Anchorage Mayor Offers Plane Rides To Homeless People

Ticket To Ride  If The Mayor Has His Way, Homeless People In Anchorage Could Be Offered A One-Way Ticket Out Of Town      The city of Anchor...

Ticket To Ride 

If The Mayor Has His Way, Homeless People In Anchorage Could Be Offered A One-Way Ticket Out Of Town   

The city of Anchorage's way of dealing with the homeless this year is lurching awkwardly forward. In late July, 2023, the mayor abruptly announced a new solution. He wants to buy homeless people a plane ticket to somewhere else. Anywhere else. To get them out of town. 

It all started in May, when the city threw most of the winter residents from the Sullivan arena shelter out on the street on a single day in early spring, while the snow was still falling. They gave many a sleeping bag and tent that had been donated by a benefactor, and wished them luck, apparently believing they would somehow melt into the woods. 

The second batch of residents from the Sullivan – those the city considered the "most vulnerable" – were thrown out a month later.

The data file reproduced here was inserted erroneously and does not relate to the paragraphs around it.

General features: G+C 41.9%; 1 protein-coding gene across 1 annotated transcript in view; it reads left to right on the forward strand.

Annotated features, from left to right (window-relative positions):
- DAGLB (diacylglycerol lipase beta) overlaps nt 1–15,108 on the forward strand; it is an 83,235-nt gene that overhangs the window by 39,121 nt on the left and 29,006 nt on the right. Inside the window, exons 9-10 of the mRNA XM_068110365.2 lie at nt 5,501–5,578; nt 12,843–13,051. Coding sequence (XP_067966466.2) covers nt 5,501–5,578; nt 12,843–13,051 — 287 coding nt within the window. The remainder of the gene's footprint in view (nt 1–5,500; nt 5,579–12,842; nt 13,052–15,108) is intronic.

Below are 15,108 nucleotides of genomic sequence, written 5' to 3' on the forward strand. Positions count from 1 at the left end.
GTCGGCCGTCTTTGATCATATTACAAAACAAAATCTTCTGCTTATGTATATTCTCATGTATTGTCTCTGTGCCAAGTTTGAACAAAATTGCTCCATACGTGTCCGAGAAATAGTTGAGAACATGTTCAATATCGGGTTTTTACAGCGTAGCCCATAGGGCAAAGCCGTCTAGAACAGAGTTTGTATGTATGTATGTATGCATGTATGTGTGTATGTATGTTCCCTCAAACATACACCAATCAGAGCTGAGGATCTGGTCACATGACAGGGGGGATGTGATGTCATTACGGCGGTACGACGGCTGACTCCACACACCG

Soon after, you could see news stories showing ragged tents with wheelchairs pushed up against them, under trees and near parking lots, on lawns, near roads and fences. You could see people with their shopping carts, their rolling suitcases, and stacks of broken pallets, trying to make themselves a home in the wilds of Alaska's largest city. 

Then, after awhile, the city decided this had become a problem. They told the homeless they had leave Anchorage's Cuddy Park, because a concert there was more important. People continued to set up settlements in other parks, including Mountain View, and on grassy lawns near the Railroad Station. 

The city began griping about these new tent cities. Problems have plagued various tent cities in Alaska since the gold miners arrived. Railroad workers set up the first tent city in Anchorage near Ship Creek. It was soon shut down because of the trash, drinking water and human feces problems it generated.

This summer, when the city tried to get the homeless thrown out of their impromptu camps, the courts stepped in and blocked the effort. You can't legally target the homeless when there are no alternatives, and no other place to go. 

Last summer, the city operated a quasi-sanctioned homeless camp at Centennial Park, on the Glenn Highway as you enter Anchorage. 

This year, it's everybody for themselves. 

Now, Mayor Bronson of Anchorage has come up with yet another solution: Buy homeless people a one-way airplane ticket to a "warmer" place – so they won't freeze to death this winter. 

His suggestion of one such warmer place: Fairbanks. 


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